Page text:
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Helloooooooooo! Happy New Year!
I wanted to follow up on the caramel making story, as I’m finally victorious!
Only took five tries to become the natural candy-maker I always knew I was!
The first three batches all had the same problem – I completely forgot to adjust the temps for Albuquerque’s high altitude. Duh.
At sea level, water boils at 212 degrees. In my kitchen, it boils at 200 even.
So I subtracted 12 degrees from the recipe, and that made all the difference in the world.
I’m going to write out the process here, to help remind me the next time I want to make caramels. And also because there were so many variances in recipes out there (some of which can be blamed on the altitude but not all), I’d like to share my rookie take on the candy making.
I realize this is a plant blog, so I hope you’ll indulge me.
How To Make Soft Chewy Caramels:
I got this recipe off of about.com, because I kept coming back to how easy Elizabeth LeBau made it look. Much easier to follow than some of the other videos I watched and recipes I read. Plus, I figured with that much cream in the recipe, they had to turn out soft.
2 cups of white sugar
2 cups of light corn syrup
2 cups of cream
1/2 cup of sweetened condensed milk
1 stick of butter, cut into pieces
A medium or large heavy saucepan (must be able to withstand high temps)
A medium saucepan
A candy thermometer (different from a meat thermometer)
A pastry brush and a small bowl of water
A 9×13 baking pan lined with parchment paper
First, be careful. Caramel can splatter easily, so consider wearing gloves and eyewear. You may also want to keep ice water nearby in case you do get splattered – you can plunge your hand in. Respect the candy making. Don’t leave the kitchen once you start the project. Cook time is roughly an hour, and that’s without the cutting and wrapping.
Second, check your candy thermometer to be sure it’s working properly. Boil some water in a pan and test it. While waiting for the water to boil, line your baking pan with parchment paper.
When you are ready, combine the cream and the condensed milk into the medium saucepan, stir and heat on low.
In your bigger pan, combine the corn syrup, sugar and water, on medium to high heat. Stir until the sugar dissolves. Then use the pastry brush to clean sugar off the inside of the pan, so the candy doesn’t get grainy.
Now it’s time to add your candy thermometer. You want to boil the sugar combo to 250 degrees (or 238 here in Albuquerque). This will take 25 minutes or so. Don’t stir during this time – just watch as the sugar turns into beautiful clear bubbles and keep an eye on your temperature.
Once you reach the proper temp, gently – again, careful of splatters – add the butter, and then the cream. The ingredients will bubble up during this process. Stir. I preferred my whisk to a wooden spoon.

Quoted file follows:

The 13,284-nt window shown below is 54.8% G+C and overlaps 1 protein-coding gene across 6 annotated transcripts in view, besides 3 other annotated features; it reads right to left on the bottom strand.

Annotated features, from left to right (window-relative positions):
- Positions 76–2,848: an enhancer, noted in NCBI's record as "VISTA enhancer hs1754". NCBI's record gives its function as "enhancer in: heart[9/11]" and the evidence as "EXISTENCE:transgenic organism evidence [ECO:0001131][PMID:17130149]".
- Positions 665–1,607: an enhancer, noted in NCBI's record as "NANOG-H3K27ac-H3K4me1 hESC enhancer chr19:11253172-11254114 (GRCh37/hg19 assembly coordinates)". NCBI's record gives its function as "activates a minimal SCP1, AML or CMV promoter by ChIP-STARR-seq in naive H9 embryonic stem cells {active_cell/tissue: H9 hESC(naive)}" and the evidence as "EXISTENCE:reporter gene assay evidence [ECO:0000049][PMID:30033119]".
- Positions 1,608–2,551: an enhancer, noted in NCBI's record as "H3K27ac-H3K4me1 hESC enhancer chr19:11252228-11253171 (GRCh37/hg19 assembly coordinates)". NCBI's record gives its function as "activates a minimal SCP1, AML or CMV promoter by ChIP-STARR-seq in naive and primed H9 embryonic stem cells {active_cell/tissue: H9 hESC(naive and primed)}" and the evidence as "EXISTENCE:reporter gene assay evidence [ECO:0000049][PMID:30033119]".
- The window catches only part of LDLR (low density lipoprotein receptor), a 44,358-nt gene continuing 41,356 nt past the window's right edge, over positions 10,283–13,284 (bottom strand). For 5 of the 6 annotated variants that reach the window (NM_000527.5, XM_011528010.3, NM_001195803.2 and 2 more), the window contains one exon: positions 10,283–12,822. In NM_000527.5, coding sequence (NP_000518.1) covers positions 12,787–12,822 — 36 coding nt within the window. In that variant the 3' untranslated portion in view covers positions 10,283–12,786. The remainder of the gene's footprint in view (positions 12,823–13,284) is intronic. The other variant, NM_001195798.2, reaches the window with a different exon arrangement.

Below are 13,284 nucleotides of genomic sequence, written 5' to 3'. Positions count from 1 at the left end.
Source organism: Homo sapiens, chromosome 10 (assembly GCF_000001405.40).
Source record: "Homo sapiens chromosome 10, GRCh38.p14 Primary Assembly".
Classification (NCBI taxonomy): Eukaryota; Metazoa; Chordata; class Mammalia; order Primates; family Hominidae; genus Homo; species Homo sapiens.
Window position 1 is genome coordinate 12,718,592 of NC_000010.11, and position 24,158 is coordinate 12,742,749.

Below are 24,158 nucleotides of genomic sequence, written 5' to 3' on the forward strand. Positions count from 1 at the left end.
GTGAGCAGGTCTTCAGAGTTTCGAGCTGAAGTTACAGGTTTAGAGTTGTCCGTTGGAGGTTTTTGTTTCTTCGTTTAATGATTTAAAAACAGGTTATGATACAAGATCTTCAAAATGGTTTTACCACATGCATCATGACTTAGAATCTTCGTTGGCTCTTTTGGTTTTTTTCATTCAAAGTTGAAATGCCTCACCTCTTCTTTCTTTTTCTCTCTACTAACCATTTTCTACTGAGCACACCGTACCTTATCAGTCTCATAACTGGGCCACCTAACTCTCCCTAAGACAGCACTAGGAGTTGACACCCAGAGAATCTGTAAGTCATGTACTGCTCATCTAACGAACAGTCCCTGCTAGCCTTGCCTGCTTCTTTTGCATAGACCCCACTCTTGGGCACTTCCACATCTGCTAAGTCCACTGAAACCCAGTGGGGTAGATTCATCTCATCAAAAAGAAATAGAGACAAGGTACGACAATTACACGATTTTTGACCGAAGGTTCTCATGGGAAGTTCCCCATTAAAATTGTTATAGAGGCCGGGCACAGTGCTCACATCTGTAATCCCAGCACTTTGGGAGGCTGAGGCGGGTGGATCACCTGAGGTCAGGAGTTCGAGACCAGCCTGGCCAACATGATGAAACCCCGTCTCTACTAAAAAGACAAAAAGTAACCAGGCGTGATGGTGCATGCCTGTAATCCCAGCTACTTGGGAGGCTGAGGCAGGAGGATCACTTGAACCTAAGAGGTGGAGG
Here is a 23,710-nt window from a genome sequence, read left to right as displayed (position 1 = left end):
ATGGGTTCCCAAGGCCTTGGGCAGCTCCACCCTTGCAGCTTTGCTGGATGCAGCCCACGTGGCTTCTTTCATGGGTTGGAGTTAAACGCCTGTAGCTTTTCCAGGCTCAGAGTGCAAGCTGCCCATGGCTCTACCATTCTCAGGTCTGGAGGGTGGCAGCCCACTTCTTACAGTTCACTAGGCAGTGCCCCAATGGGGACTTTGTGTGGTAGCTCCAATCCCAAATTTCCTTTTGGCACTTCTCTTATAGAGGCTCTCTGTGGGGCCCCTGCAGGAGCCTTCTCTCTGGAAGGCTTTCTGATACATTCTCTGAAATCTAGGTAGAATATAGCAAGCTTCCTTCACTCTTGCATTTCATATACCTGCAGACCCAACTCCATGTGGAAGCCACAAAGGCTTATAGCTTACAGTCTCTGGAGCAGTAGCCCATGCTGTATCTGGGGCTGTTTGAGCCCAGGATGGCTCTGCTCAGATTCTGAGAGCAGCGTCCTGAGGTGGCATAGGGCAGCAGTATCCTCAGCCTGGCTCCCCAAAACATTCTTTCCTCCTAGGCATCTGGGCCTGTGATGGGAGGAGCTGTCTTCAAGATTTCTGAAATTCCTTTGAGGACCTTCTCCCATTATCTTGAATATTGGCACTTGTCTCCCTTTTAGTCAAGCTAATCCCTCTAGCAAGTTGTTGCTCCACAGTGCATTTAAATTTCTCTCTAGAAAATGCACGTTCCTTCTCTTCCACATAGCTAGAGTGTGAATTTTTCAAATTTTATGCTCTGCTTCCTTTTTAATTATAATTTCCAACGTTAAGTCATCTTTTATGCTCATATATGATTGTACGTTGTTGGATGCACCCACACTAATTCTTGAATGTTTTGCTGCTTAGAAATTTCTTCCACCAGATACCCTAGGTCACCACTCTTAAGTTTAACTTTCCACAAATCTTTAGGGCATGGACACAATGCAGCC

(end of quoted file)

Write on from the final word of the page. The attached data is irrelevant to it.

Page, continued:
The cream and butter cooled the sugar, so now you cook until the temp goes back up to 244 degrees (or 232 in Abq). Don’t stop stirring. You want to keep the sugar on the bottom from burning - this can be very tedious but it’s worth it. You’ll be stirring 20-25 minutes. Try to use a whisk with a long handle so you don’t get splashed.
(On my fourth attempt, I got the altitude part adjusted just fine, but I wasn’t terribly diligent about stirring – I was taking down Christmas decorations in between stirs. The result was dark brown burnt crystals at the bottom of the pan. The burned parts got into the mix, mucking up the whole batch. Still edible and soft, but sloppy for gifts. It was on my 5th and finally successful attempt that I stirred religiously. And even then there were a few tiny burnt pieces at the bottom of the pan, which proved to me the sensitive nature of candy making. The above two photos are from the fourth attempt – I should’ve been stirring not photographing.)
The mixture will go from a yellow to a nice golden brown. When you get to the proper temp, remove your thermometer, remove pan from the heat and pour your mix into the waiting baking pan. Slowly!
(I didn’t get a photo of that part.)
Let the candy set for a few hours or overnight.
When it’s ready to be cut into pieces, use a sharp knife that’s greased with oil. When the knife gets dirty, rinse it off and regrease it. I had to repeat that about 50 times. Cutting caramel isn’t easy.
Wrap in squares of wax paper, tied up on the ends like tootsie rolls.
On the video, the chef said it would yield about 50 caramels, but they were big. I cut mine into much smaller pieces, and yielded 136 candies, minus all the ones I ate along the way.
2013 may well be the year I put my dentist’s kids through college.
Ok, thank you for letting me document that. It’s been an interesting process, and has taken up a ton of my time the last few weeks. I’m glad to be on the conquering side today.
I’ll be back on Friday with an All New Ask the Experts Panel, and another puzzler. Hope to see you back here.